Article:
It seems the times they are a changing.
One of the study’s co-authors, Dean Keith Simonton, said theirs was the largest sample of its kind used for film research. The results surprised him, he said.
“Sex did not sell, whether in the domestic or international box office, and even after controlling for MPAA rating,” said Simonton, who is a professor of psychology at the University of California, Davis. “In other words, even among R movies, less graphic sex is better.”
The top-grossing films in the study included movies like “Shrek 2;” “Spider-Man;” “Star Wars Episode III: Revenge of the Sith” and “The Lord of the Rings: The Return of the King,” all of which contained mostly minor to mild sex and/or nudity.
Simonton said the research went beyond others in that it also examined other forms of “objectionable” material that might earn a film an R rating including violence.
The study was prompted by an experience almost a decade ago of its co-author, Anemone Cerridwen.
Cerridwen had been taking acting classes and increasingly became uncomfortable with some of the sexualized content she was encountering. That led her to consider the work experiences of film actresses and the pursuit of data about the lucrativeness of sex in movies.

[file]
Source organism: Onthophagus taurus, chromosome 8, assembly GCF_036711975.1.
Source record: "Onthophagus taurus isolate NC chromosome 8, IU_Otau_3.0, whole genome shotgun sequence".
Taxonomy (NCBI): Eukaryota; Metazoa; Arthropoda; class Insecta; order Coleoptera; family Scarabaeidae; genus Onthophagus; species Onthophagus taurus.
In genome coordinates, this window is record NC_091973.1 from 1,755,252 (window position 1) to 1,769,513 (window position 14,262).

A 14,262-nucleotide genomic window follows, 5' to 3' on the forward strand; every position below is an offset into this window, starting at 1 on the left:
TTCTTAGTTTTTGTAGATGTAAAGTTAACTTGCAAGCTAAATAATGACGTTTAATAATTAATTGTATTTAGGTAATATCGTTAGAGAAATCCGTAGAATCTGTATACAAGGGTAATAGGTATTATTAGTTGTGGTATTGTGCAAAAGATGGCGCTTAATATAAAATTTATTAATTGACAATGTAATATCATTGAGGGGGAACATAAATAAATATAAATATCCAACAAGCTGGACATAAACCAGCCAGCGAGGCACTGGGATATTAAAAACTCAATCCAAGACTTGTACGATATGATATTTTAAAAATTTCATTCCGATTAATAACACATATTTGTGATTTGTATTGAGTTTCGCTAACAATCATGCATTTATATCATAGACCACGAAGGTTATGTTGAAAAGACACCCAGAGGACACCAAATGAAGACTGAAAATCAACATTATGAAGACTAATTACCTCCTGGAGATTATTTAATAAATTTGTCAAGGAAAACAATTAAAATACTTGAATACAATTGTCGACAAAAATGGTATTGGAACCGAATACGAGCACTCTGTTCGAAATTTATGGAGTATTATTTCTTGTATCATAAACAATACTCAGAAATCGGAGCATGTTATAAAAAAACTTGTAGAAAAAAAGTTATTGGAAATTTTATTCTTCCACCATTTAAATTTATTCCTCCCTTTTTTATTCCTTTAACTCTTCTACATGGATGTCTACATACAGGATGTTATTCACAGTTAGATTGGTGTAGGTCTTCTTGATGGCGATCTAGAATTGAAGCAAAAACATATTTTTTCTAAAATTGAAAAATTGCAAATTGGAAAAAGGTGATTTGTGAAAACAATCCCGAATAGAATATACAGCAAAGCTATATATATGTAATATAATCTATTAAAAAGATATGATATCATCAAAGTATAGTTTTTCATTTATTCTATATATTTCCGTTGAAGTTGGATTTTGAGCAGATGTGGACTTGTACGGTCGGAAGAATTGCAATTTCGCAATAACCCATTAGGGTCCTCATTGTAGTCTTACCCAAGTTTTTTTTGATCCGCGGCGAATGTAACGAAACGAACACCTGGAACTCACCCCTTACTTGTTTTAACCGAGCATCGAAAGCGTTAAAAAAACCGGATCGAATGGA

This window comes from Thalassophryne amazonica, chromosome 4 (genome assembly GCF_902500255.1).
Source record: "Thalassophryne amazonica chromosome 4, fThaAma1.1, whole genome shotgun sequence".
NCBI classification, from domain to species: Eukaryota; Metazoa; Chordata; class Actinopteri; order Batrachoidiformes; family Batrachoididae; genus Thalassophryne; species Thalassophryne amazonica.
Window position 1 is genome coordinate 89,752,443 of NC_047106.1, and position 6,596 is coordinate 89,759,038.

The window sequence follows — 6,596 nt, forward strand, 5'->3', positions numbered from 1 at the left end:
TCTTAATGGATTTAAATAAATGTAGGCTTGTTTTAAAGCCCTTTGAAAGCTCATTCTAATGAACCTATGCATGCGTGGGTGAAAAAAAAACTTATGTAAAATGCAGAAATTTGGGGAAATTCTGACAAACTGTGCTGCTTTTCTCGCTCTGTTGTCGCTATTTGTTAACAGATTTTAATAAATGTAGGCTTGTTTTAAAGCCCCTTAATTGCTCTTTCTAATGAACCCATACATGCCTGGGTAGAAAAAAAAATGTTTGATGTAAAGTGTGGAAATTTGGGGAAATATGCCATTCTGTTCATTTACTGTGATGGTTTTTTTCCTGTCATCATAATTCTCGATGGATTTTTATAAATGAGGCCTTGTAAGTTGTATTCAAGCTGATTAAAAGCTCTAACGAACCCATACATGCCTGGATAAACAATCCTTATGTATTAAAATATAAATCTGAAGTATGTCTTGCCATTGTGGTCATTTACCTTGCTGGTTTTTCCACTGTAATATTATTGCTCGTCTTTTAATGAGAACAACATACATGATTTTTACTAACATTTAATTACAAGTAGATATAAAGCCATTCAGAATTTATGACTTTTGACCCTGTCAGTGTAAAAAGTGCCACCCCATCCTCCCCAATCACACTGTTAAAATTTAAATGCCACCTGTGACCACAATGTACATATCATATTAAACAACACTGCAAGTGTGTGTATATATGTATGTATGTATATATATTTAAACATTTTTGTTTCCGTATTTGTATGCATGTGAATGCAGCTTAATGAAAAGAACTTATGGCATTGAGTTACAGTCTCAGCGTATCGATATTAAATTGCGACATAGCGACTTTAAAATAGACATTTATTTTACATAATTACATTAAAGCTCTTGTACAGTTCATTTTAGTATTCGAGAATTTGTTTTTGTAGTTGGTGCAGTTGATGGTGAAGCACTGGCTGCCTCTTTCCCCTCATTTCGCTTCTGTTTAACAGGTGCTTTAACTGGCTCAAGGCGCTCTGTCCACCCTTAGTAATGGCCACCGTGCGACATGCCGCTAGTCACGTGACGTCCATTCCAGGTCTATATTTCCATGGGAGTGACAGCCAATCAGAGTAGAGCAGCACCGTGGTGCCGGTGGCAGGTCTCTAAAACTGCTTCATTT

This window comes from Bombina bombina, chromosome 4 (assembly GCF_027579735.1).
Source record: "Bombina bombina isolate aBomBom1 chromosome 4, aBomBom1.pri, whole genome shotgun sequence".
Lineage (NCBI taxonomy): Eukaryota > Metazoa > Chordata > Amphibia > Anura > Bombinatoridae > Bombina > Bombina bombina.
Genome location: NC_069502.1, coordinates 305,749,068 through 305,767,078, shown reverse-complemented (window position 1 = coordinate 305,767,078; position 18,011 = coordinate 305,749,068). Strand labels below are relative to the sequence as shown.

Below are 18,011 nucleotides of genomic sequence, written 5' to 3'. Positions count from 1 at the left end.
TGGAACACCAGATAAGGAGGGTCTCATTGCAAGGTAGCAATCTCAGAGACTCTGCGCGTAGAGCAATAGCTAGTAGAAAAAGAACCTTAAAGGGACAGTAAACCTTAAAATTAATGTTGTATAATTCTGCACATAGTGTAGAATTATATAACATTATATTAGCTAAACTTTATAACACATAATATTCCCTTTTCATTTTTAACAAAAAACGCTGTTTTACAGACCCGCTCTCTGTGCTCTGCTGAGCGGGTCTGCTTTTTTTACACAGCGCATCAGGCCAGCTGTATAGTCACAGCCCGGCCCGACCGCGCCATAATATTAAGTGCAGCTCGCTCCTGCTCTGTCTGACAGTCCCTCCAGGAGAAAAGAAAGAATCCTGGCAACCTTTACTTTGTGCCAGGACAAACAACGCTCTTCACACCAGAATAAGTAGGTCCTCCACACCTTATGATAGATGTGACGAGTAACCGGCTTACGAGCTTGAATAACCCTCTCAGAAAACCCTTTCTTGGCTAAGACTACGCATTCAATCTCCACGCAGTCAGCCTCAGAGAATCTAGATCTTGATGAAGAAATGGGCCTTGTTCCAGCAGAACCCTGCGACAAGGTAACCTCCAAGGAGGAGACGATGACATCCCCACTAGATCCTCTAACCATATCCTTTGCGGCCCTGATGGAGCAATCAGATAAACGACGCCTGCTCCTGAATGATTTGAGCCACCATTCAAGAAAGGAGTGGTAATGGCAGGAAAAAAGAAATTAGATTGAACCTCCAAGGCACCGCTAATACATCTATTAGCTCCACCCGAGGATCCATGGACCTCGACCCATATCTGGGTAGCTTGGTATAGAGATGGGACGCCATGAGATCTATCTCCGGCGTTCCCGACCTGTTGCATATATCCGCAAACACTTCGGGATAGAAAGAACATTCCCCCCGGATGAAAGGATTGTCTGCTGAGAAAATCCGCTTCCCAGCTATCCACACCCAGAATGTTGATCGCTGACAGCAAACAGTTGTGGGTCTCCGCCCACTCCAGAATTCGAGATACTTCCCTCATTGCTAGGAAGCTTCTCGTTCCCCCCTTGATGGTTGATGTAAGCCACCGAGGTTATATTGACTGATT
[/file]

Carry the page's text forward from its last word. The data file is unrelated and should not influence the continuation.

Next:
“I assumed sex sold, and wanted to know by how much,” Cerridwen said. “I braced myself for the worst, and got quite the surprise.”
Craig Detweiler, director of the Center for Entertainment, Media and Culture at Pepperdine University, said the study’s findings reflect the culture’s post-sexual revolution sensibilities.
“Nothing is as shocking anymore,” Detweiler said. “You can see it in Britney Spears’ kiss with Madonna and Janet Jackson’s Super Bowl performance. Things that were a big controversy among some, the next generation kind of yawned at it.”
Rather, Detweiler said, he has seen among his students that the new form of rebellion against the older generation includes “not doing drugs, not sleeping around and not getting divorced.” That might explain the popularity of some of the Jane Austen films and movies like the “Twilight” series, he said.
Maybe sex used to sell, but not any more. There’s really two groups now.
- People who aren’t fussed either way by sex on screen.
- People who are put off by it and avoid movies that stoop to that level.
Simply put, including it (especially those scenes that are simply added in to bump up the rating) is simply going to reduce viewership in group 2, without increasing it in group 1.
If producers were smart they’d cut back and focus on better plots.